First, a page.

It is the middle of summer in Tokyo and it is hot, hot, hot as usual!
The annual Akihabara Uchimizukko (Uchimizu) event was held on August 1, 2009 near the JR Akihabara station.
Uchimizu is a Japanese tradition in which water is sprinkled in gardens and streets.
During the hot summer, it serves to cool the immediate area, keep down dust and also please neighbors.
Traditionally, this was done with a bucket and ladle …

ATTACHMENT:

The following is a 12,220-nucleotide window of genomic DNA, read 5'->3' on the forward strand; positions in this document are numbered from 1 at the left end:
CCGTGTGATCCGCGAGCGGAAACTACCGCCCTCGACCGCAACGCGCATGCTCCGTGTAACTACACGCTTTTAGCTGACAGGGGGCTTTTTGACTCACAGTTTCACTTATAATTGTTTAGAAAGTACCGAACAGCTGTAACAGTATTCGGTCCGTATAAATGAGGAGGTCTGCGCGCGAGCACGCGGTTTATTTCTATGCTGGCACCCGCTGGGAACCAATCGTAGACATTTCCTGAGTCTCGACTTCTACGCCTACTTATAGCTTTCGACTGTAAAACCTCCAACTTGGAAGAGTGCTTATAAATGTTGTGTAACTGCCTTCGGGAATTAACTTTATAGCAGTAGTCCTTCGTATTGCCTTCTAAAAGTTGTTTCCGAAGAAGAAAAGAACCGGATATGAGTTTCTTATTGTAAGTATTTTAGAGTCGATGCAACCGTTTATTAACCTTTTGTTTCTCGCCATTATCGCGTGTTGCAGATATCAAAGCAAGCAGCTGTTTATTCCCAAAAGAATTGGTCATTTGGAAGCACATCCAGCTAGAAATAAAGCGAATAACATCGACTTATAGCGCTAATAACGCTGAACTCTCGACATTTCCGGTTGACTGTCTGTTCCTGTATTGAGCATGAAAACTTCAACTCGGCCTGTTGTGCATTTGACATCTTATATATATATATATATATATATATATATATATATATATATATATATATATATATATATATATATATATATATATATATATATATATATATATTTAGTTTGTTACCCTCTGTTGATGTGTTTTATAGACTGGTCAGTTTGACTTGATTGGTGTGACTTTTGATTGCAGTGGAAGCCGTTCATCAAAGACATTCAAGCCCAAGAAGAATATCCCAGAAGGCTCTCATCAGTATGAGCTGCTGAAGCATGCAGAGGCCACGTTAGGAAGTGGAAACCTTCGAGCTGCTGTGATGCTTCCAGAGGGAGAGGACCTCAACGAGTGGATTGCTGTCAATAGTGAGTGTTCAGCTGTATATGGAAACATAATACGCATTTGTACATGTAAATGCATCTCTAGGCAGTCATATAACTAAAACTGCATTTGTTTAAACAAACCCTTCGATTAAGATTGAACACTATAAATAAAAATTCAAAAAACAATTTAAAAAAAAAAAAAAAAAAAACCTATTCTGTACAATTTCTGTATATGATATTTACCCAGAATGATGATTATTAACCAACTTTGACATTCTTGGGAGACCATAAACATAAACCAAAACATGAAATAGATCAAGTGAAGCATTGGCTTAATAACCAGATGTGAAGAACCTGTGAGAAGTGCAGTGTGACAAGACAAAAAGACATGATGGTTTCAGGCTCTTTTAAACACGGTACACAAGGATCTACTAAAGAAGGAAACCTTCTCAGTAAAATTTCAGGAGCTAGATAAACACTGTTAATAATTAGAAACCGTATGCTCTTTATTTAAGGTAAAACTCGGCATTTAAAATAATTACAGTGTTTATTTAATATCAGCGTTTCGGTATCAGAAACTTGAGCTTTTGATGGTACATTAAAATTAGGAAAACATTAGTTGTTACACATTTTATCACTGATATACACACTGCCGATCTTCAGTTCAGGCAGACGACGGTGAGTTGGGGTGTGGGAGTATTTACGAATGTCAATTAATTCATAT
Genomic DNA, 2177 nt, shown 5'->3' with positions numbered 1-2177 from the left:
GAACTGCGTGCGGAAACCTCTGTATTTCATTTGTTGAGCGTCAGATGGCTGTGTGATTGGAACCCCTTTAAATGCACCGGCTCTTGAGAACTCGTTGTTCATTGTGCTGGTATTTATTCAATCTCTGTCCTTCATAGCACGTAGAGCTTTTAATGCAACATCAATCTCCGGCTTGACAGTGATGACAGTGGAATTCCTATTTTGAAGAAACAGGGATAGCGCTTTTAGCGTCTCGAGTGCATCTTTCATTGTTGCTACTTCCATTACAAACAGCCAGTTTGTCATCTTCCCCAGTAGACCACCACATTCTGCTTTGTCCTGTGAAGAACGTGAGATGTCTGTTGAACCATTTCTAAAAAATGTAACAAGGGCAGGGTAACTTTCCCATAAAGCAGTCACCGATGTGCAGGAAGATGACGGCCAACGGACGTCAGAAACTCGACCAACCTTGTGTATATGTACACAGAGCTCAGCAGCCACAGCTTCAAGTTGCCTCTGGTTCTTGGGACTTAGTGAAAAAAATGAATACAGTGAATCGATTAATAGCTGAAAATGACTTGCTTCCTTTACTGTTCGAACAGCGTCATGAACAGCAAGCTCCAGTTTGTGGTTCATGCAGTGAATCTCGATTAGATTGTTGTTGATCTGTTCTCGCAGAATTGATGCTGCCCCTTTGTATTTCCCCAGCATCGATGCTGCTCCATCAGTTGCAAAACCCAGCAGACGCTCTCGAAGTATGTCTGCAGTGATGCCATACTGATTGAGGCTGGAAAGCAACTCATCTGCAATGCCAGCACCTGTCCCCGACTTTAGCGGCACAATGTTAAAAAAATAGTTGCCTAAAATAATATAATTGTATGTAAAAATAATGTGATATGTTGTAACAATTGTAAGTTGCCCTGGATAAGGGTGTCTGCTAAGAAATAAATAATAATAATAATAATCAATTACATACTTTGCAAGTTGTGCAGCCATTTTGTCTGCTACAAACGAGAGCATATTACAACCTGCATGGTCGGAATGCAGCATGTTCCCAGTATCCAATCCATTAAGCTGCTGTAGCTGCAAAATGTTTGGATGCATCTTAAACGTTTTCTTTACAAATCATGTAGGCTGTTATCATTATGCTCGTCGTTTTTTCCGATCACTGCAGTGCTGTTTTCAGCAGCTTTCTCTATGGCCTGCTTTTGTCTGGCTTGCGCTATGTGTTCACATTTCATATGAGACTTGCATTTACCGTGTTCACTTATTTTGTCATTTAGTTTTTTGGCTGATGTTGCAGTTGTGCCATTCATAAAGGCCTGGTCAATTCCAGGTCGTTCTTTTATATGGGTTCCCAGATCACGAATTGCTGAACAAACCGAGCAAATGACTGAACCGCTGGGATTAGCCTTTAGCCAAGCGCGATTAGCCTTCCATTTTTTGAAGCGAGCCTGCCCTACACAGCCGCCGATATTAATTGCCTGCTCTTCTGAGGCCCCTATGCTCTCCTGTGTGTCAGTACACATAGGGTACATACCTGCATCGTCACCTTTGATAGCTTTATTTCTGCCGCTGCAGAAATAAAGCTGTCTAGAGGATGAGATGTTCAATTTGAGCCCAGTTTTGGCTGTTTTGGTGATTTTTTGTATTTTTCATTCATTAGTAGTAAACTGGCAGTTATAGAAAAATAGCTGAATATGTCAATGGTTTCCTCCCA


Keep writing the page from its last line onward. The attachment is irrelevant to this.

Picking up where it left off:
… wearing a yukata, or summer kimono.
In the otaku world that is Akihabara, meidos, who work in the popular maid cafes in the area, have also been enlisted to perform this cooling ceremony.
Let’s all Uchimizu to cool down summer heat!
In Shibuya, they also recently performed this ceremony, text and picture from Japan Today.
Women who work in Shibuya take part in “uchimizu,” the traditional Japanese custom of sprinkling water on the pavement and surrounding areas of one’s home or workplace, to cool down the sizzling summer temperatures. “Uchimizu” was a popular practice among people during the Edo period, and still continues today as a common way to overcome the hot summer heat – lowering temperatures on the ground and surrounding air by 2-3°C.